Pear cultivars vary in their potential to accumulate anthocyanins. Cultivars that attain high anthocyanin concentrations in the fruit can lose more pigment before their redness fades than cultivars that have less anthocyanin to begin. This is why the red colour fluctuates more in Rosemarie than in Flamingo or Forelle — Rosemarie has among the least ability to accumulate anthocyanins of any blushed or fully red pear grown in South Africa.
In contrast, cultivars such as Bon Rouge, a fully red mutation of Williams’ Bon Chrétien, can remain red despite substantial anthocyanin breakdown. This is called buffering — large anthocyanin reserves cushion the fruit against colour loss due to pigment breakdown.
The role of light and temperature
Although plants need light for photosynthesis, too much light can inhibit photosynthesis and damage tissues. Anthocyanin production is one strategy that pears use to protect themselves against the detrimental effects of excessive light. Like the melanin in tanned skin, anthocyanins absorb incoming light.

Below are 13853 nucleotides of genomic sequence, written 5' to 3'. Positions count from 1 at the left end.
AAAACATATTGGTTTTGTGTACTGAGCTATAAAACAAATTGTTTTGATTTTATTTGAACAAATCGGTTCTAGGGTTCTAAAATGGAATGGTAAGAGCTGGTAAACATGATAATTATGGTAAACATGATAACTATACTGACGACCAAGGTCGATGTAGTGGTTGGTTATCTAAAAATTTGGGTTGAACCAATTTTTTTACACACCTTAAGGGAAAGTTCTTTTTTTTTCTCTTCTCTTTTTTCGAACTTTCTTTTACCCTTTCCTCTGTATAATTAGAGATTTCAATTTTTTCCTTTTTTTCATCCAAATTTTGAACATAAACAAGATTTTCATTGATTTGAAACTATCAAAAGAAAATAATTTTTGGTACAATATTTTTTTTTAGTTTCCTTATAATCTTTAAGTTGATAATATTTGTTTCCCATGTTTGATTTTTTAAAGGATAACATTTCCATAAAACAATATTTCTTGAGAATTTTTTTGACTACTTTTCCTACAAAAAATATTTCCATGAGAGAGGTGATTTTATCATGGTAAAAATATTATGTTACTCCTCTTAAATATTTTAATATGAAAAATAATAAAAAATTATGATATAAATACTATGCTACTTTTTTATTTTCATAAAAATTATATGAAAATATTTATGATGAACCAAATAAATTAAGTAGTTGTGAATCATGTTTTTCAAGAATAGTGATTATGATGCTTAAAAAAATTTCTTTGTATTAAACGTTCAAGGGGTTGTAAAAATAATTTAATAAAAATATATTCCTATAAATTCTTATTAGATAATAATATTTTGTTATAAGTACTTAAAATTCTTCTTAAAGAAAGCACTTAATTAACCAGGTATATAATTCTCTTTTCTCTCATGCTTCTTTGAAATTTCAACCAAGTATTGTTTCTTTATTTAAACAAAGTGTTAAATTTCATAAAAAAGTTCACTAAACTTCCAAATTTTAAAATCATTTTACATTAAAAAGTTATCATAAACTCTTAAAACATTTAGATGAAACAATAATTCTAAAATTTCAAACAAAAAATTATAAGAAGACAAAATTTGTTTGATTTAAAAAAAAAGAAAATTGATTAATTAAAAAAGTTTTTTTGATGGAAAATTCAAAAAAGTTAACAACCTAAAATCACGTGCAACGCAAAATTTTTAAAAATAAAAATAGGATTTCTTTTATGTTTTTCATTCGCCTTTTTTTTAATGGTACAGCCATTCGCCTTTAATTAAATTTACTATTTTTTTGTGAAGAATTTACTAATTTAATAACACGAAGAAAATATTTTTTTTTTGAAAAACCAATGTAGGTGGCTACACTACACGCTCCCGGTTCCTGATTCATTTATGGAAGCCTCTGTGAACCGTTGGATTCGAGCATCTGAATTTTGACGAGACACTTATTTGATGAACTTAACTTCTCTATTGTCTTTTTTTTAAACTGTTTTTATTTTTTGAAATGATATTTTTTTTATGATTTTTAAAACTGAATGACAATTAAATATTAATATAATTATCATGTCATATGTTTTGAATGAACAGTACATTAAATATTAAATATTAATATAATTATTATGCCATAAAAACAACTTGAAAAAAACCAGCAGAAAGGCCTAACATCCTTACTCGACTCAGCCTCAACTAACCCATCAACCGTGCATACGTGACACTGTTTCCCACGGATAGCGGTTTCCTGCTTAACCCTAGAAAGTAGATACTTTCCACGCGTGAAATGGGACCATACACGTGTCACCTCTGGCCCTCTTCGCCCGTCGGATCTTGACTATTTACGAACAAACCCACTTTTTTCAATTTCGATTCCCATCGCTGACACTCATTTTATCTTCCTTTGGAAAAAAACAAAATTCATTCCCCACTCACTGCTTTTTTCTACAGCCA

In South Africa, outer-canopy Forelle pears exhibit the red blush that is associated with this cultivar. The blush only develops on the sun-exposed areas of the fruit. Shaded, inner-canopy fruit remain green and are marketed as lower-value Vermont Beauty.
While anthocyanin production requires light, light also destroys anthocyanins. The effect of light exposure may therefore be either increased or decreased red blush, depending on whether the pears can produce anthocyanins faster than these are broken down.
Since pears generally become less able to synthesise anthocyanins as harvest approaches, protection from excessive light may reduce fading of red colour in some cultivars. For this reason, summer pruning close to harvest may not be a good idea.
Low temperatures promote anthocyanin accumulation in all apple cultivars, as far as we know. But research on Bon Rouge, Flamingo, Forelle, and Rosemarie pears found that only Rosemarie and Forelle became redder in response to cold fronts. This effect was also more evident during early than during late fruit development.